I will analyze in my column this week President Benigno Aquino III’s controversial Porsche sports car and Aling Dionisia’s (mother of superstar boxer and now Congressman Manny Pacquiao)

Rey Arcilla’s column published in the Filipino Reporter’s issue of Jan. 20, 2011 cited an e-mail from his former colleague in the Foreign Service which drew his attention to the word “discernment,” specifically President Aquino’s seeming lack of it.

He further wrote that Noynoy’s buying a sports car are quite hollow, juvenile even, and only showed his lack of discernment.

However, President Aquino’s controversial purchase of a Porsche is now moot and academic since he has already disposed of the car last week.

On the other hand, Aling Dionisia’s purchase of a million pesos Hermes bag definitely violates Article 25 of the Civil Code.

Article 25 provides as follows:

Thoughtless extravagance in expenses for pleasure or display during a period of acute public want or emergency may be stopped by order of the courts at the instance of any government or private charitable institution.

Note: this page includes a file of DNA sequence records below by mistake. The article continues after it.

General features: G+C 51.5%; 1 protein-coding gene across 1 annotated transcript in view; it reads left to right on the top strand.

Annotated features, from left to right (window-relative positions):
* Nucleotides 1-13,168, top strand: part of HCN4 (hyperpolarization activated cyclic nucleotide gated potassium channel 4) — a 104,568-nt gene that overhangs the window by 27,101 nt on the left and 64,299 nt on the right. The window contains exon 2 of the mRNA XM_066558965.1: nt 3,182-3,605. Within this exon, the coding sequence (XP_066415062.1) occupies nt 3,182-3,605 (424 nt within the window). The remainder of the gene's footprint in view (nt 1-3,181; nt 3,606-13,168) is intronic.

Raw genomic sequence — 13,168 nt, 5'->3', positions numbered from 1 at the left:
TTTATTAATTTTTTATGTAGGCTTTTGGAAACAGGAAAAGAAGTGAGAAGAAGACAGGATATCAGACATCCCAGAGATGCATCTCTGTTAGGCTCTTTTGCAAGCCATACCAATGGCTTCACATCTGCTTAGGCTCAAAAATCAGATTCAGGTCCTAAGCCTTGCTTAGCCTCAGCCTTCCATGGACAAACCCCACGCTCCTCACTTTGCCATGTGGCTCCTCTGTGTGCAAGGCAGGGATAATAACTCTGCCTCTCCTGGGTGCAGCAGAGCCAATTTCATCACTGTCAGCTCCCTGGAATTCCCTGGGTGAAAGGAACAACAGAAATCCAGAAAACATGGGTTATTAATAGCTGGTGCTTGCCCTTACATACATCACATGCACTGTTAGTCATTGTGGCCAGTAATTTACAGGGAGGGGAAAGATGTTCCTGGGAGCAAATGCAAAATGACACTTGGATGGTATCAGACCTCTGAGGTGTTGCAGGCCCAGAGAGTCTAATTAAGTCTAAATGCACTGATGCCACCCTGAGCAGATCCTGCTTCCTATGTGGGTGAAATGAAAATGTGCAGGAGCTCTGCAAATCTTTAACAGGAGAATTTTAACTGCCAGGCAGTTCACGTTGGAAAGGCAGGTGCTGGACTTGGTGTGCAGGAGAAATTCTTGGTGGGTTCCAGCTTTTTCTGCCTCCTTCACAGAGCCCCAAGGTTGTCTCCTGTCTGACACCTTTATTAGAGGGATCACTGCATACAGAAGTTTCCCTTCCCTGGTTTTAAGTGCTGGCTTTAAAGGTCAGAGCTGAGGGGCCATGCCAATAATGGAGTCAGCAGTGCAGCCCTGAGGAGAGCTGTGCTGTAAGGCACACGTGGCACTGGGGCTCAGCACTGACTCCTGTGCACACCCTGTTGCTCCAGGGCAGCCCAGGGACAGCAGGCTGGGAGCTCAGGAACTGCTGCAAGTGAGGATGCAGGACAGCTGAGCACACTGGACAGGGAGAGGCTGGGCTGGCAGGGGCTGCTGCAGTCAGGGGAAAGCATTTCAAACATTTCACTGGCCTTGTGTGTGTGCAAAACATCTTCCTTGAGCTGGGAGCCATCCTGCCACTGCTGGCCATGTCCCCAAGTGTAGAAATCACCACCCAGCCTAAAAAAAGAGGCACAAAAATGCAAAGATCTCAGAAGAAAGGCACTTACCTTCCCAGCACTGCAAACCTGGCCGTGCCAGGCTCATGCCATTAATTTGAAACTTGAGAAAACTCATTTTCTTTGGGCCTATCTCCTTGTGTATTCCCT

Civil Code of the Philippines (Civil Code)

The Civil Code was enacted into law in the Philippines in 1950.

This law was patterned after the Civil Code of Spain which in turn was based from the Napoleonic Code.

It appears that Art. 25 is a new provision in the Civil Code and most probably not included in the Civil Code of Spain or the Napoleonic Code.

At the adoption of the Civil Code in 1950, I have no knowledge of any government survey showing a period of acute public want or emergency in the Philippines.

As reported in the Filipino Reporter’s issue of July 8-14, 2011 captioned “P-Noy sells his Porsche for P4.5-M,” the President’s announcement in January that he had bought the Porsche sparked anger in a country where one in four people lives on a dollar (around P42) or less a day, according to a 2009 government survey.

Article 25

To the best of my knowledge, I am not aware of any government agency or private charitable institution invoking Art. 25 by instituting civil action to stop persons exhibiting thoughtless extravagance in expense or display against any person.

Accordingly, Art. 25 is a stale provision of the Civil Code.

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